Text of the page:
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by mbreen 06.01.2011
Posted In: Local Music, Reviews at 01:41 PM | Permalink | Comments (0)
 
 
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You, You're Awesome's First LP: Awesome

You, You’re Awesome, the opening-night main act for this year's MidPoint Indie Summer Series (this Friday on Fountain Square), has earned its way to headlining status by building an ever-increasing following with its crafty, magnetic Electronica, a mix of modern, energetic rhythms (thanks to Kevin Bayer’s live drums and Yusef Quotah’s smart programming), catchy, clever samples and an assortment of snyths and electronics that bridges early, pioneering usage and today’s more stylized approach.

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by Alex L. Weber 07.02.2009
Posted In: Local Music, Reviews at 02:13 PM | Permalink | Comments (0)
 
 
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Local CD Review: Moegly's 'It's Getting Hard to Find...'

Cincinnati singer-songwriter Moegly (a.k.a. Nicholas Moeggenberg) is one of those dreamy, skinny, intelligent boys who always go over well with the coffee shop crowd. His debut five-song (well, six with the hidden track) EP, It’s Getting Hard to Find Good People, is a smooth, gentle Indie Folk effort that sounds especially good in its jumpier moments.

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by Deirdre Kaye 11.20.2011
Posted In: Live Music, Reviews at 04:12 PM | Permalink | Comments (0)
 
 
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Review: City & Colour at Bogart's

Bogart’s was filled with love Saturday night. It ran up the wood paneled walls and across the ceiling before raining back down onto the crowd, again. It was a mutual adoration, too. Seeing City and Colour live is far better than listening to them in the privacy of your own home. They put on an awesome show. Cincinnati was just as thankful to stand witness to their energy, as the band was to play to a sold-out house of loving fans. Two events during the night made the band’s love for their fans shine through the speakers most.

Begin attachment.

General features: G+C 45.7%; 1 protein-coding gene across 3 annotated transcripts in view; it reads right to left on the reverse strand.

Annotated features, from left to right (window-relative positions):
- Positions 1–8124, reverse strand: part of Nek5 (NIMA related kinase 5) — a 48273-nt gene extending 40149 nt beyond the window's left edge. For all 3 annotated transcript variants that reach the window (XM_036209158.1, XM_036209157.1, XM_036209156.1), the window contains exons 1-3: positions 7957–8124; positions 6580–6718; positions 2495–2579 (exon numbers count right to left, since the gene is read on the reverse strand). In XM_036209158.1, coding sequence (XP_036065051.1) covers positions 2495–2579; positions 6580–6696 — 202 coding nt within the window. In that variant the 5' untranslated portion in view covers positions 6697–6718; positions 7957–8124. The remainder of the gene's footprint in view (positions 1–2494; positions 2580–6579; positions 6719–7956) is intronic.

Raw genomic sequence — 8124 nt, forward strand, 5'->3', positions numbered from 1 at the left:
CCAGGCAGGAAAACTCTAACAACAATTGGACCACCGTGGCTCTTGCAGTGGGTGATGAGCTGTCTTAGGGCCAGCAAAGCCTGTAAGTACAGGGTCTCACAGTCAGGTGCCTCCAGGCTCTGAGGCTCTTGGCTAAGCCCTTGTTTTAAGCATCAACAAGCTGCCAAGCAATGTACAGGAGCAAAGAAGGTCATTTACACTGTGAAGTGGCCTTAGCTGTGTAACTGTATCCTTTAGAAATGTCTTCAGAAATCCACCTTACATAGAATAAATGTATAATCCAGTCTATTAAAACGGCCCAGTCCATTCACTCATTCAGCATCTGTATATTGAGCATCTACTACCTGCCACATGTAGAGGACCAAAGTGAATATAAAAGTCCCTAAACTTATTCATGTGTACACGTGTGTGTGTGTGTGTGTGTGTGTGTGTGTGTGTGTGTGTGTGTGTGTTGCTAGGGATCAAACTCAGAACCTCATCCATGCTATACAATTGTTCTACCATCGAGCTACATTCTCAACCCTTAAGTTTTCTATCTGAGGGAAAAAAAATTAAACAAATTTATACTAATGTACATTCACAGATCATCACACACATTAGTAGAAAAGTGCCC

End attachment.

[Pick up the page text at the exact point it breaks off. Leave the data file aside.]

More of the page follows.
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by Mike Breen 07.02.2013
Posted In: Live Music, Local Music, Reviews at 01:05 PM | Permalink | Comments (1)
 
 
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REVIEW: Animal Circles' 'Eva Lee'

Rootsy, surf-y Cincinnati trio releases debut album this Saturday

In the late ’70s, Punk Rock and New Wave were blossoming in New York City. But those genre tags were just a convenient labeling device, a catch-all that didn’t take into consideration all of the varied influences artists were bringing with them under that umbrella of Punk or New Wave. Bands would drag things like Rockabilly or Disco into their audio realm and craft their own new sound out of it, with barely any fans blinking an eye, let alone screaming, “That’s not Punk!”

Cincinnati trio Animal Circles bring that sort of kitchen-sink approach into their compositions, craftily blending together Surf Rock, Punk, Roots/Folk/Country sounds, Rockabilly and other styles into their own distinctive sonic smoothie. With the access people have to every type of music these days, it’s a wonder why every band doesn’t have Animal Circles’ sense of eclectic wonderment.

The band celebrates the release of its debut album, Eva Lee, Saturday at Northside Tavern. The free show also features Bloomington, Ind., rockers Thee Open Sex and local Black Sabbath tribute, Druid Piss.

Animal Circles’ variety and sense of dynamics make Eva Lee a thoroughly entertaining from start to finish. From the full-throttle burner “Brooks and Then Done,” with its speeding-out-of-control-train shuffle and rumbling Surf guitar licks (a consistent on the record) to the anxious, Jack-White-goes-to-the-beach vibe of “Squid Attack” to the vintage Country-flavored rocker “Southern Bell,” the band keeps your interest, not just with its unique ingredients, but also its strong sense of songwriting and melody.

The “Surfin’ Space Cowboy” approach has the potential to get old fast, so it’s to AC’s great credit that Eva Lee is such a consistently compelling listen. This is no novelty act.

Here is the Eva Lee track "Life on the Bonzai Pipeline."


Visit the band's Facebook page here for more info. Animal Circles' Reverbnation page is here.

 
 
by Jeff Roberson 04.30.2012
Posted In: Live Music, Festivals, Reviews at 02:48 PM | Permalink | Comments (1)
 
 
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MerleFest 2012: Jubal's Kin All Over the Place

Saturday, Apr 28: Jubal's Kin Festival Grounds